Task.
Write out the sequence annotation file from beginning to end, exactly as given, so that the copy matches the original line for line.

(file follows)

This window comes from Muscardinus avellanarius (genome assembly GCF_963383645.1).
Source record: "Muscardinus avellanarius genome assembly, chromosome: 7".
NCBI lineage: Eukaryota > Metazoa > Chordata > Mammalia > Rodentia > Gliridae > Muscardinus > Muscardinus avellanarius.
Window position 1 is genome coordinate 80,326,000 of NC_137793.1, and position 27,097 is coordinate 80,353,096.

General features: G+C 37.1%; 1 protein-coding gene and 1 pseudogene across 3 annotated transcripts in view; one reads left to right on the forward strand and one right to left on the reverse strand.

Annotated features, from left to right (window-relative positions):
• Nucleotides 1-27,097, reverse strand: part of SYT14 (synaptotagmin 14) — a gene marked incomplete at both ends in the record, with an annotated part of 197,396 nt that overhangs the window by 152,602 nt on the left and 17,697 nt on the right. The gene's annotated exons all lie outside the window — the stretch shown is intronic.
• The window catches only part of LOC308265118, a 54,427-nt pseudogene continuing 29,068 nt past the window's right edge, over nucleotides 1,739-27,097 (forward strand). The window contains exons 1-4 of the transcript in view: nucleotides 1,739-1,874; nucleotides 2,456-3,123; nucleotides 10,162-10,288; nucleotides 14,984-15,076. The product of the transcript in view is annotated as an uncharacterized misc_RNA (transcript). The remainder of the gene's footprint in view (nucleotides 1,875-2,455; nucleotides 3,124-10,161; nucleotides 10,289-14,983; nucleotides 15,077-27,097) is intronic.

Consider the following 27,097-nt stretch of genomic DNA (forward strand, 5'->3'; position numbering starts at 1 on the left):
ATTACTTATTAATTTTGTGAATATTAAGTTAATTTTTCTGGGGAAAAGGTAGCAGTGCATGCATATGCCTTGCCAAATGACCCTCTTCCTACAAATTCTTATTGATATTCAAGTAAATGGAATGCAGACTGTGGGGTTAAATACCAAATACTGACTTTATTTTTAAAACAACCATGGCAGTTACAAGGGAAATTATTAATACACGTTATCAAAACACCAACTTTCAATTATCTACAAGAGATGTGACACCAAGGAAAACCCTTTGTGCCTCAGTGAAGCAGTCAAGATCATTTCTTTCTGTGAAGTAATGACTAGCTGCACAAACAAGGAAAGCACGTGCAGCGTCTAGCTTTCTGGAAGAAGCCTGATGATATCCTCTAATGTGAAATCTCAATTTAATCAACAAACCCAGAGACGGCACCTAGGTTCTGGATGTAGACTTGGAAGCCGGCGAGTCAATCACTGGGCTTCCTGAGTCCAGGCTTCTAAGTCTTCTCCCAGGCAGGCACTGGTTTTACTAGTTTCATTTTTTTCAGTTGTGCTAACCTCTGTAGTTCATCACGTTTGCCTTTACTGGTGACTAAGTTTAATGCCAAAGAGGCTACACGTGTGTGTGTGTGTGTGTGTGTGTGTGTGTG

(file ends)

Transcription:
This window comes from Muscardinus avellanarius (genome assembly GCF_963383645.1).
Source record: "Muscardinus avellanarius genome assembly, chromosome: 7".
NCBI lineage: Eukaryota > Metazoa > Chordata > Mammalia > Rodentia > Gliridae > Muscardinus > Muscardinus avellanarius.
Window position 1 is genome coordinate 80,326,000 of NC_137793.1, and position 27,097 is coordinate 80,353,096.

General features: G+C 37.1%; 1 protein-coding gene and 1 pseudogene across 3 annotated transcripts in view; one reads left to right on the forward strand and one right to left on the reverse strand.

Annotated features, from left to right (window-relative positions):
• Nucleotides 1-27,097, reverse strand: part of SYT14 (synaptotagmin 14) — a gene marked incomplete at both ends in the record, with an annotated part of 197,396 nt that overhangs the window by 152,602 nt on the left and 17,697 nt on the right. The gene's annotated exons all lie outside the window — the stretch shown is intronic.
• The window catches only part of LOC308265118, a 54,427-nt pseudogene continuing 29,068 nt past the window's right edge, over nucleotides 1,739-27,097 (forward strand). The window contains exons 1-4 of the transcript in view: nucleotides 1,739-1,874; nucleotides 2,456-3,123; nucleotides 10,162-10,288; nucleotides 14,984-15,076. The product of the transcript in view is annotated as an uncharacterized misc_RNA (transcript). The remainder of the gene's footprint in view (nucleotides 1,875-2,455; nucleotides 3,124-10,161; nucleotides 10,289-14,983; nucleotides 15,077-27,097) is intronic.

Consider the following 27,097-nt stretch of genomic DNA (forward strand, 5'->3'; position numbering starts at 1 on the left):
ATTACTTATTAATTTTGTGAATATTAAGTTAATTTTTCTGGGGAAAAGGTAGCAGTGCATGCATATGCCTTGCCAAATGACCCTCTTCCTACAAATTCTTATTGATATTCAAGTAAATGGAATGCAGACTGTGGGGTTAAATACCAAATACTGACTTTATTTTTAAAACAACCATGGCAGTTACAAGGGAAATTATTAATACACGTTATCAAAACACCAACTTTCAATTATCTACAAGAGATGTGACACCAAGGAAAACCCTTTGTGCCTCAGTGAAGCAGTCAAGATCATTTCTTTCTGTGAAGTAATGACTAGCTGCACAAACAAGGAAAGCACGTGCAGCGTCTAGCTTTCTGGAAGAAGCCTGATGATATCCTCTAATGTGAAATCTCAATTTAATCAACAAACCCAGAGACGGCACCTAGGTTCTGGATGTAGACTTGGAAGCCGGCGAGTCAATCACTGGGCTTCCTGAGTCCAGGCTTCTAAGTCTTCTCCCAGGCAGGCACTGGTTTTACTAGTTTCATTTTTTTCAGTTGTGCTAACCTCTGTAGTTCATCACGTTTGCCTTTACTGGTGACTAAGTTTAATGCCAAAGAGGCTACACGTGTGTGTGTGTGTGTGTGTGTGTGTGTGTG